Timeless Age of Iris

“Clearly she relishes—while being a little bemused by—her emergence as a venerated style guru. “People write to me: ‘You’ve changed my life!’” She pauses for a minute, bending over to adjust a passementerie-covered throw pillow before affirming, “I’m giving them permission to be individual again.” IrisApfel-001Iris Apfel


I’ve admired Apfel since I was a quirky teenager. She has always been the epitome of style and juxtaposition, and has taught me not to compromise in any area of expression. Apfel is an icon and I am borderline obsessed with her. I found a wonderful article in an issue of Architectural Digest, written by Amanda Vaill, that made me learn even more new and exciting things about Apfel. Check out an excerpt below.

 IRIS APFEL’S EXUBERANT APARTMENT

“A maverick fashion icon who may pair a pink Krizia twinset with a Qing dynasty embroidered skirt, or a fur-trimmed Dior evening coat with jeans, she burst into black type in 2005, when an exhibition of her colorful and extravagantly accessorized wardrobe was a sensation at the Metropolitan Museum of Art’s Costume Institute. Entitled “Rara Avis” (Latin for rare bird), the show transformed Apfel into what she cheekily calls a “geriatric starlet.” Since then she has become a byword for the kind of idiosyncratic sartorial flair that is an endangered species in our age of red-carpet fashion stylists. But few of her admirers realize she’s not only a very special breed of clotheshorse, she’s also someone for whom dress is just one form of creative expression.

If her distinctive fashion sense attracted her first clients when she set up her own design firm after the war’s end (“I guess people thought if I could decorate myself I could decorate a room or two,” she comments), it was her eye for unique furnishings and objects, as well as her facility with color and texture, that brought her instant success. “I don’t do run-of-the-mill stuff,” she says, “and I don’t do minimal.” Apfel doesn’t compromise either…”

(photographed by Roger Davies)

There’s a Q&A by Mitchell Owens accompanying the article. Here’s an excerpt with the beloved clotheshorse and former interior designer about fashion and personal style.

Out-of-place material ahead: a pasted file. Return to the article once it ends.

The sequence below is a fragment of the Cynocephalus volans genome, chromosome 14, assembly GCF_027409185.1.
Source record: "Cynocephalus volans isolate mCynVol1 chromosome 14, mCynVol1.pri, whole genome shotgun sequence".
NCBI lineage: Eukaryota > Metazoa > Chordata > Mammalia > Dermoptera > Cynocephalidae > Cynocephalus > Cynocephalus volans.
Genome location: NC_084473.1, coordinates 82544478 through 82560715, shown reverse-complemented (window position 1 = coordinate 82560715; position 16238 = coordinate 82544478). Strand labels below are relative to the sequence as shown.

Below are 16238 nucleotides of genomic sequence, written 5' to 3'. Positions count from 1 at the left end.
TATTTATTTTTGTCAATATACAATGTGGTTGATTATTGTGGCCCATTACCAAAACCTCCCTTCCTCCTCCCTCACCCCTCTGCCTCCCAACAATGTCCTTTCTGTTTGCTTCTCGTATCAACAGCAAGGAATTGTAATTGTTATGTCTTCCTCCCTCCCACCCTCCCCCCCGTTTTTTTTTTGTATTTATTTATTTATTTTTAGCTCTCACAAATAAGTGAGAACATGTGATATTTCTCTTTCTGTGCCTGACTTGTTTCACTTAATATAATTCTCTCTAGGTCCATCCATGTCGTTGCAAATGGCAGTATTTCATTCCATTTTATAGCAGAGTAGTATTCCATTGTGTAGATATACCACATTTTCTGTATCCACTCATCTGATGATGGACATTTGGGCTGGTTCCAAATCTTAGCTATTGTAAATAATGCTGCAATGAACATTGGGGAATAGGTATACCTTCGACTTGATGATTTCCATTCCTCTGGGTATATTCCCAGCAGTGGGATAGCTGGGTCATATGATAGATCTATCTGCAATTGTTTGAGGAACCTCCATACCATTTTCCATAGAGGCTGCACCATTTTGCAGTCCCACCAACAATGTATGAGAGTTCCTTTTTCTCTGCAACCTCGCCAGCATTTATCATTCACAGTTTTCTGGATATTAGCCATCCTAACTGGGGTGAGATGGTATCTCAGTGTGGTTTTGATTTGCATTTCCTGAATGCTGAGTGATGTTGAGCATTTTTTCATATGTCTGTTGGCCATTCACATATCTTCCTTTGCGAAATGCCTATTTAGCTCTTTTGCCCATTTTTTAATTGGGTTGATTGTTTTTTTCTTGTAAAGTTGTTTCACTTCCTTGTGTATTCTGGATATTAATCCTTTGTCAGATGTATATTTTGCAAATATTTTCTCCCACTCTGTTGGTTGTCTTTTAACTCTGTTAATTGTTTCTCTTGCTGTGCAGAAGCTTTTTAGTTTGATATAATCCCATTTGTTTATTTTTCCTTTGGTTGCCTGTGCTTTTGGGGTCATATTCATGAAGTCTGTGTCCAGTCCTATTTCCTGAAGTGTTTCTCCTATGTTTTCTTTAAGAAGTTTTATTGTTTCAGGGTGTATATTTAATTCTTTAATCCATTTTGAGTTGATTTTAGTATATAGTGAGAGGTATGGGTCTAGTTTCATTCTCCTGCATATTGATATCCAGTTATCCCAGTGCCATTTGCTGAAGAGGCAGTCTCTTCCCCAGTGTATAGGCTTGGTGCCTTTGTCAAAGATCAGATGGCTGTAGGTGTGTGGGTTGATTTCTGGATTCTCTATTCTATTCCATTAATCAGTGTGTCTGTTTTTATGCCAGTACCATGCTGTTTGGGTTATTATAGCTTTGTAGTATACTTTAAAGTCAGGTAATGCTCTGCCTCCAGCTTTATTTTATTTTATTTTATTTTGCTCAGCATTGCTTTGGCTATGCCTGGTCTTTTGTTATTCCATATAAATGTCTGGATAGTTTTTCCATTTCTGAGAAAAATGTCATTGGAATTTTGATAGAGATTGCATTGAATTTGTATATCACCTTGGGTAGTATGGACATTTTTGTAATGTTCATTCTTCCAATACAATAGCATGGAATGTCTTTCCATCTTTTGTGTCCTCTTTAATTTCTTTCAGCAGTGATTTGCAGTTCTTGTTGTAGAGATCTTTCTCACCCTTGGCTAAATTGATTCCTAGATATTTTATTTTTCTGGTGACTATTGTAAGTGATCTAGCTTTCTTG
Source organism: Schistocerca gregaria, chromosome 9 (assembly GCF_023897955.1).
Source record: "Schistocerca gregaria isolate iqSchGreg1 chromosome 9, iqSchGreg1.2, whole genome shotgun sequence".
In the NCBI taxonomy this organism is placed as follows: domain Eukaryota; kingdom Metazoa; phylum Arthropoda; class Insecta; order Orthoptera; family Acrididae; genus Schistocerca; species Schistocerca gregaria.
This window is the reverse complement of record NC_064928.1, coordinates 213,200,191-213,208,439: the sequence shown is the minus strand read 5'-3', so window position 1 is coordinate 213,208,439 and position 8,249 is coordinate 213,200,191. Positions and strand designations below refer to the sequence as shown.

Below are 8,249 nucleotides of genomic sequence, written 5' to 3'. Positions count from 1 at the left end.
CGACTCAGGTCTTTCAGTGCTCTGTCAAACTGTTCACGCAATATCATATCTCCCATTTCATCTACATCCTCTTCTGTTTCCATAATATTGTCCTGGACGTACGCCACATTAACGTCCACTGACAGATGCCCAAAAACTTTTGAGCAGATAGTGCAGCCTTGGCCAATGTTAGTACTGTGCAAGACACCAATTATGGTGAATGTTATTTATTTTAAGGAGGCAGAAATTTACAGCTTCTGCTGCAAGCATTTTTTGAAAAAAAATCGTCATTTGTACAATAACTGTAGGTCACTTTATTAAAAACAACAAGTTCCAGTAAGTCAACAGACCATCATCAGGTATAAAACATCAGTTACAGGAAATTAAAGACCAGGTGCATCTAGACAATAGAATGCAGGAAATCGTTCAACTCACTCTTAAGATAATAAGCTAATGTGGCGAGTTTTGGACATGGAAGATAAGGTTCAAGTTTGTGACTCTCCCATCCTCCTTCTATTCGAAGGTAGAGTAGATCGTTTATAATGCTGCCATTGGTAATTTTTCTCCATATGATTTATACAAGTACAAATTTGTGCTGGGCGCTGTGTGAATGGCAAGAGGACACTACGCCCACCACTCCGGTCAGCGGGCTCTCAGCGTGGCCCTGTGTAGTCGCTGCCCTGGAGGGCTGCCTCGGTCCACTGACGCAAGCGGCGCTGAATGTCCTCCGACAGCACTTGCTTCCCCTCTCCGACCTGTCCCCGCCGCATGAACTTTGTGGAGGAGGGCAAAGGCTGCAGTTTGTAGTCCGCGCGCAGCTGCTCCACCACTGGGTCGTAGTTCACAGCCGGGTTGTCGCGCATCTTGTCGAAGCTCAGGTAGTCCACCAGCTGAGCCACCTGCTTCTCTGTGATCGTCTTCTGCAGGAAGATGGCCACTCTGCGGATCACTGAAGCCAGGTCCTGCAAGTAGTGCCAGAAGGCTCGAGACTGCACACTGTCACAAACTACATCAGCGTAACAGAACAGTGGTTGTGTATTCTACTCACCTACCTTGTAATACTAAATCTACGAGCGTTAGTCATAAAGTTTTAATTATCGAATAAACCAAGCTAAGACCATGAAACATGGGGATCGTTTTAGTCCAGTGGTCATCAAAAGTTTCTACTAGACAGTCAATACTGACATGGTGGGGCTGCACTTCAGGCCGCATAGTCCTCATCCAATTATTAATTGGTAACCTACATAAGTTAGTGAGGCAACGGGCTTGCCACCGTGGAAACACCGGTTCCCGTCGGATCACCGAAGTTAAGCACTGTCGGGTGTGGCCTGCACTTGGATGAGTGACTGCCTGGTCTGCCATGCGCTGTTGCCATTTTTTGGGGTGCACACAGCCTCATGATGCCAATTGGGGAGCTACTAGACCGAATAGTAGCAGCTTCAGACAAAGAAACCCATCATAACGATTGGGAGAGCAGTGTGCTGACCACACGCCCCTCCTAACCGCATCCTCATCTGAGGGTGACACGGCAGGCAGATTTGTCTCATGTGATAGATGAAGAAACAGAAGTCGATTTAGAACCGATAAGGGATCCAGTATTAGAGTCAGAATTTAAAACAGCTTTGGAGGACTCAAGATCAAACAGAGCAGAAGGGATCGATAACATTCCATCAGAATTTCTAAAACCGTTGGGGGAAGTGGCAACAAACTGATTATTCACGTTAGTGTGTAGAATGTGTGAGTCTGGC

Apfel burst onto the international stage in 2005, when the Metropolitan Museum of Art put the octogenarian’s flamboyantly bohemian personal wardrobe—antique Chinese robes, haute-couture feathered coats, operatic necklaces, many of them made to her eccentric order—on display in its Costume Institute. And now she is literally taking her mix-master taste on the road, from advising fashion-school students to designing a forthcoming collection of costume jewelry.

Taking a break from stringing beads, Apfel—wearing pencil-slim blue jeans, a brilliantly embroidered Indian jacket, and armloads of rattling wood bracelets—sat down in her Manhattan apartment with Mitchell Owens, Architectural Digest’s special projects editor, for an afternoon chat. The topics of conversation? Everything from how fashion can be the most liberating thing around to why church vestments can make a most modern ensemble.

ARCHITECTURAL DIGEST: Some people, and I am not among them, find fashion talk to be foolishness. But you don’t.

IRIS APFEL: Clothes are not frippery. Properly done, they can be an art form. Throughout history clothes represented who you were; they are a great vehicle for explaining who you are. During the Ching dynasty, for example, what you wore and how it was made reflected your status in society. People could literally read your clothes like a book, just by its color and how it was embroidered.

AD: So what do your clothes reflect?

IA: Just me. I’ve never tried to be a rebel or upset anybody. I just figured if I pleased my husband, and my mother didn’t get upset, then I was okay. Fashion really is women’s liberation in a lot of ways. Look at how many women in this country are depressed about how they look and how they think they have to look! It’s really sad. And it’s not about money. People with a lot of money don’t dress as well as people who have to make do, who have to be inventive. Those are the people who are always more interestingly dressed, I think. Everything I do, I do with gut instinct. If I think too much, it won’t come out right.

AD: You’ve been dressing like this for more than 50 years; what is the reaction as you walk down the street?

IA: I never care much what people think. I honestly don’t; I don’t pay any attention to the fashion police. A lot of people, probably most people, dress for status, and think they are well dressed if they wear something that costs a lot of money. And they all want the same labels, so they all look alike, which I think is awful.

AD: Why do you prefer fake jewels to the real thing?

IA: My husband, Carl, is a very lucky man: Diamond necklaces don’t appeal to me at all. I prefer fun jewelry with big stones—so large they would be untouchable if they were real. Now, don’t get me wrong. I do appreciate Daddy Warbucks–size stones, like a big, flawed emerald. I love stones that are inherently flawed: rock crystal, turquoise with big veins. It’s like Rodin once said, “More beautiful than a beautiful thing is the ruin of a beautiful thing.” I think that’s a great observation, and most of the time so very true.

AD: You’re designing a costume-jewelry collection now; have you ever designed fashion or jewelry before?

IA: All my life I’ve done that, made things or had things made, both clothes and jewelry. I used to take those beige cardboard tubes that are used for masking tape and draw designs on them with black pens and wear them as bracelets. I have a whole collection of those. You can make all kinds of wonderful stuff. All you need is a little imagination. I don’t know what happens to people’s imaginations. We have it when we’re young, but so many lose it when we grow up.

CHECK OUT THE FULL INTERVIEW HERE

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